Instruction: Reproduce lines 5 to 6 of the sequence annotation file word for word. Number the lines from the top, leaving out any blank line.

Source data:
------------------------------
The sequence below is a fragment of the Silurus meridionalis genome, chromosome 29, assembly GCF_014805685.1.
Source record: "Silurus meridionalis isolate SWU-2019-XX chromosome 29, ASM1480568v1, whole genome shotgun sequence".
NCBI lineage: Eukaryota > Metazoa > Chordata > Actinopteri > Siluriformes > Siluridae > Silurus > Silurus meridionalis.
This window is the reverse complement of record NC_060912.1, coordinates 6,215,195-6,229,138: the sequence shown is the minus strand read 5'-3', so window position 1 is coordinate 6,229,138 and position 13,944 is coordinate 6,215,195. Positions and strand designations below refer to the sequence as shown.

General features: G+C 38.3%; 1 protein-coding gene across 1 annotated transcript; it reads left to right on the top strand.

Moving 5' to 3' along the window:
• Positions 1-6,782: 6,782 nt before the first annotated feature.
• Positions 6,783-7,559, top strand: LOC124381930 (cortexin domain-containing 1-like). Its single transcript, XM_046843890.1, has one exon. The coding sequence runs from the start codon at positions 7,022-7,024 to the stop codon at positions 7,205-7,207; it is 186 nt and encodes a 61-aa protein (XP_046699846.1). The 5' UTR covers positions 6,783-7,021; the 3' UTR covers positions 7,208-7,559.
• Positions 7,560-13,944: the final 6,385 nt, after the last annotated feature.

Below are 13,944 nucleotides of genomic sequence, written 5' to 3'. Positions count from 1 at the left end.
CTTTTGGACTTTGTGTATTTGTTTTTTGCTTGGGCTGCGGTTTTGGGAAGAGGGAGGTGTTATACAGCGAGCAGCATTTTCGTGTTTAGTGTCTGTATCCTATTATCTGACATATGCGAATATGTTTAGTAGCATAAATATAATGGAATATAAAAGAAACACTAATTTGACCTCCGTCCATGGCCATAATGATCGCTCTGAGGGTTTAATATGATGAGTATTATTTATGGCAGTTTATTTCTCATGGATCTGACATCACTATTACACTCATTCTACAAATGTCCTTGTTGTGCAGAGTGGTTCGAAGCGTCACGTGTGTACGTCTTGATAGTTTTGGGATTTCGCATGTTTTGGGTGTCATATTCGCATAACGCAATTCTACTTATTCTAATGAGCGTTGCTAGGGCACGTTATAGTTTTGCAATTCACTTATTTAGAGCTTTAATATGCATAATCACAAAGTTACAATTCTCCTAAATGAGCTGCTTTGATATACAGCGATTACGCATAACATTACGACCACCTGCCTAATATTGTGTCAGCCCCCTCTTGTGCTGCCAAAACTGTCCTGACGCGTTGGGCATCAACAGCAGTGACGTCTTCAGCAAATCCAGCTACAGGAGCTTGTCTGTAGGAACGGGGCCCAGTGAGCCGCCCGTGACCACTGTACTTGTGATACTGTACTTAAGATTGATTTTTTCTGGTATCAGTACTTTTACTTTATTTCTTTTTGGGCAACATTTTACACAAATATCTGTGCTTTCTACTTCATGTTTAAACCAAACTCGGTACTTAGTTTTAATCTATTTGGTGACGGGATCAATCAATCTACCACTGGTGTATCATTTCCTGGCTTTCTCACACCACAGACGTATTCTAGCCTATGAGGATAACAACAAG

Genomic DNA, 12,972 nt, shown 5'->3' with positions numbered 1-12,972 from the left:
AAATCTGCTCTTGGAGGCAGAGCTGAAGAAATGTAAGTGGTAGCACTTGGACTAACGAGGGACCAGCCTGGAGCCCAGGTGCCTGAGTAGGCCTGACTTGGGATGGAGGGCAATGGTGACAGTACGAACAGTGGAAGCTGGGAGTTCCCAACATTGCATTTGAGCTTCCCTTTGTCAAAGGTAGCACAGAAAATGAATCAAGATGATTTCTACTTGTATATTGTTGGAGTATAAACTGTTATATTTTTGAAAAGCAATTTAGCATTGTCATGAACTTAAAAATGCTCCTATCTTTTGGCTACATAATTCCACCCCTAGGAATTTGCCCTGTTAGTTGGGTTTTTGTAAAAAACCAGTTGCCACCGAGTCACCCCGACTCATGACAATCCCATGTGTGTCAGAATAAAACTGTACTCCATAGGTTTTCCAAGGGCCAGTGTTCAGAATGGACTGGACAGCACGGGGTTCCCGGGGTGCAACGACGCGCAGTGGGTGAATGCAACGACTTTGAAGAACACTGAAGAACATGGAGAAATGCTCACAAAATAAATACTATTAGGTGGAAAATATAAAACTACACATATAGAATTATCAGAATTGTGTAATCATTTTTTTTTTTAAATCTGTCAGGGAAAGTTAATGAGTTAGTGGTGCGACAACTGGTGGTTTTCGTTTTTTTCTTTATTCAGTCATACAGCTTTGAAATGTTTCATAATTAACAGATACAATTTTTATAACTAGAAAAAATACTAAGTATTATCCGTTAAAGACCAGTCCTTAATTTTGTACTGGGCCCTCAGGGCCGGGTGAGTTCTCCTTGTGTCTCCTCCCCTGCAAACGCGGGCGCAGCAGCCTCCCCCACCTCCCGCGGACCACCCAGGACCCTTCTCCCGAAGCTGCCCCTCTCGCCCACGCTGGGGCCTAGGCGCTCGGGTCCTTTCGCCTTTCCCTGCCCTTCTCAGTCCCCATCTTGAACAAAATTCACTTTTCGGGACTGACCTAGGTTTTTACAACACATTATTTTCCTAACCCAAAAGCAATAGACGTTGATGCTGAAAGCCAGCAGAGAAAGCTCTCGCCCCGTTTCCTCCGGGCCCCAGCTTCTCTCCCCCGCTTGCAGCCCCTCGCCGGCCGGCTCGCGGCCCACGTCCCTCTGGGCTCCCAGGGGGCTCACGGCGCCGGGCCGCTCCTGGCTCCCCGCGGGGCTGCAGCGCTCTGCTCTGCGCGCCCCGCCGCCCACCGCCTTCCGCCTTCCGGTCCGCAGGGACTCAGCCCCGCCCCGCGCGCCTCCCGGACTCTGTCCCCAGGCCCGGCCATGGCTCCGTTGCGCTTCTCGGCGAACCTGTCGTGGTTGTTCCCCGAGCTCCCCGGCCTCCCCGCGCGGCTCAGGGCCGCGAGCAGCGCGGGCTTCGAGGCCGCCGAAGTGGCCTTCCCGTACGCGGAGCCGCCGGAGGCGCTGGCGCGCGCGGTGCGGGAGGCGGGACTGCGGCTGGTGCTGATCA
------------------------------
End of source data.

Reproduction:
General features: G+C 38.3%; 1 protein-coding gene across 1 annotated transcript; it reads left to right on the top strand.

Moving 5' to 3' along the window: